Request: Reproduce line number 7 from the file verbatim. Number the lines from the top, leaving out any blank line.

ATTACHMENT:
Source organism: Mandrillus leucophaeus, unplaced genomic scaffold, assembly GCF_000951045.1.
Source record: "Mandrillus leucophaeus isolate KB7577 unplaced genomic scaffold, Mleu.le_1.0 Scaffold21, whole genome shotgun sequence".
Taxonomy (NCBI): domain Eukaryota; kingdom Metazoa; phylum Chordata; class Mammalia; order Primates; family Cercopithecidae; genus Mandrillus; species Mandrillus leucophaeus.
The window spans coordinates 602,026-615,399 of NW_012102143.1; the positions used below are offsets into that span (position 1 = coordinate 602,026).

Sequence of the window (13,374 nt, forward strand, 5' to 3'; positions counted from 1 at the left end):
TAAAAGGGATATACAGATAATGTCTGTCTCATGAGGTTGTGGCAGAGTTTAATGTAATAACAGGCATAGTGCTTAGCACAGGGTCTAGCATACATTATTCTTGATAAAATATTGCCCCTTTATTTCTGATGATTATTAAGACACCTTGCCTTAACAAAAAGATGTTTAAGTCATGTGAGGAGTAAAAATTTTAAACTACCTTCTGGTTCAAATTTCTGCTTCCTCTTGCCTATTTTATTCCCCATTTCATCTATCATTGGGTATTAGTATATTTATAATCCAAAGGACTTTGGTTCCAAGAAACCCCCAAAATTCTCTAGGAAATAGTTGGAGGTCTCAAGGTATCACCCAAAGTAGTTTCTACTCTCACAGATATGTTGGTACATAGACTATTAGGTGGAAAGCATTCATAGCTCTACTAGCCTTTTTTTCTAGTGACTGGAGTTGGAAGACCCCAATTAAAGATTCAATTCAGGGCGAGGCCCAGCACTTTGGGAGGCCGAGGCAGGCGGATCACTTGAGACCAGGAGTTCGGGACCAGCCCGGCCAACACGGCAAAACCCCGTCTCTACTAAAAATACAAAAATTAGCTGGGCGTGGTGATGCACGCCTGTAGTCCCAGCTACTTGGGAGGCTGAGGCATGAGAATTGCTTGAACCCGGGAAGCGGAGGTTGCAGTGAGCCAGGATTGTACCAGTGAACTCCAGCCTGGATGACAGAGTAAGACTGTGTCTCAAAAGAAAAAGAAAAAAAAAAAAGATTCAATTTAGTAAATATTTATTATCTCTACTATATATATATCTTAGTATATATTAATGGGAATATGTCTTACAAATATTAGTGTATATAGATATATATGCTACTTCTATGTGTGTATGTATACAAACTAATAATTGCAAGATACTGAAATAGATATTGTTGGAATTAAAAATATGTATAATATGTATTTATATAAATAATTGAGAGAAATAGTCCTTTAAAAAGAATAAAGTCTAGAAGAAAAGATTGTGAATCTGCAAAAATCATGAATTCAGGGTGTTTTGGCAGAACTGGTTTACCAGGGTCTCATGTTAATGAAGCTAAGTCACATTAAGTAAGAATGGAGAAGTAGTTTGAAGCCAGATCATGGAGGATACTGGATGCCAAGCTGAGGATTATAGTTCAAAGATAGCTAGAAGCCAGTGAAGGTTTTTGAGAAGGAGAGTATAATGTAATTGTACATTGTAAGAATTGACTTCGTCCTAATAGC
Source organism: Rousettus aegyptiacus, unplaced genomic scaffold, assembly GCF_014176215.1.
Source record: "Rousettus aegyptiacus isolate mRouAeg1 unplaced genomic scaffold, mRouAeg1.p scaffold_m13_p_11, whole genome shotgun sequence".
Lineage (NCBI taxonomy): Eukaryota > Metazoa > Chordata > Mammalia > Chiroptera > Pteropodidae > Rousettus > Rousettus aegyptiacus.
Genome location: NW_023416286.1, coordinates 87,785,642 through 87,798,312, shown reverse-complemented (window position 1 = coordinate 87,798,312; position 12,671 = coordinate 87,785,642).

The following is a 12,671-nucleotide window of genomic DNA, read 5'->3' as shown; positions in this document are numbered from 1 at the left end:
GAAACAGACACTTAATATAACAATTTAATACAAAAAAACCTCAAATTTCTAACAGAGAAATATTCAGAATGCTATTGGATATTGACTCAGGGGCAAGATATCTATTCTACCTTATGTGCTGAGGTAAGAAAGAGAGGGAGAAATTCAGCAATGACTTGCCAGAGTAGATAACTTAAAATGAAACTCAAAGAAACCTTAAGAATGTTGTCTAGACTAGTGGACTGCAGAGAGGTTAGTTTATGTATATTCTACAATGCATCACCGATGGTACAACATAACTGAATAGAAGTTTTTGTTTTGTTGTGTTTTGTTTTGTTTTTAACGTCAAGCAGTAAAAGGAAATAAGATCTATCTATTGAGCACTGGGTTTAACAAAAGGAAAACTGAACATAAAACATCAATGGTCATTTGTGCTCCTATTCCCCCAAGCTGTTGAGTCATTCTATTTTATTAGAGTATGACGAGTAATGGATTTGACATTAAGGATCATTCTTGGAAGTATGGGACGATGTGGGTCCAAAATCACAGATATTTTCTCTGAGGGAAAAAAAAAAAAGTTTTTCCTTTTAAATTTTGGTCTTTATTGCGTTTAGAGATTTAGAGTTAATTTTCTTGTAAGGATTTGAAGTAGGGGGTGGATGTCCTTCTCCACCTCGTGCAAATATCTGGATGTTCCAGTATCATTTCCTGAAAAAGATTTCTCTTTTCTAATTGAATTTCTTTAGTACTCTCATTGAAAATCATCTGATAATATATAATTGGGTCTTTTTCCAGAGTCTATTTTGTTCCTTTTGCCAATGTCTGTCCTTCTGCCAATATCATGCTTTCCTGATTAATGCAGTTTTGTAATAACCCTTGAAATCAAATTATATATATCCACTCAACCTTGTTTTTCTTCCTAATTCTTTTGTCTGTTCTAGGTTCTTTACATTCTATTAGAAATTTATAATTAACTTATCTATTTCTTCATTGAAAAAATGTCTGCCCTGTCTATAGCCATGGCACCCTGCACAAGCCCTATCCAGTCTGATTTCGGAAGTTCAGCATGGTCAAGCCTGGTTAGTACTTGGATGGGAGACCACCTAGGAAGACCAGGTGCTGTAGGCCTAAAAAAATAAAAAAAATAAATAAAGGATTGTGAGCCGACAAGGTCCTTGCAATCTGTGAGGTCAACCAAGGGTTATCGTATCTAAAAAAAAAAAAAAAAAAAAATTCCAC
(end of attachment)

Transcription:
Source organism: Rousettus aegyptiacus, unplaced genomic scaffold, assembly GCF_014176215.1.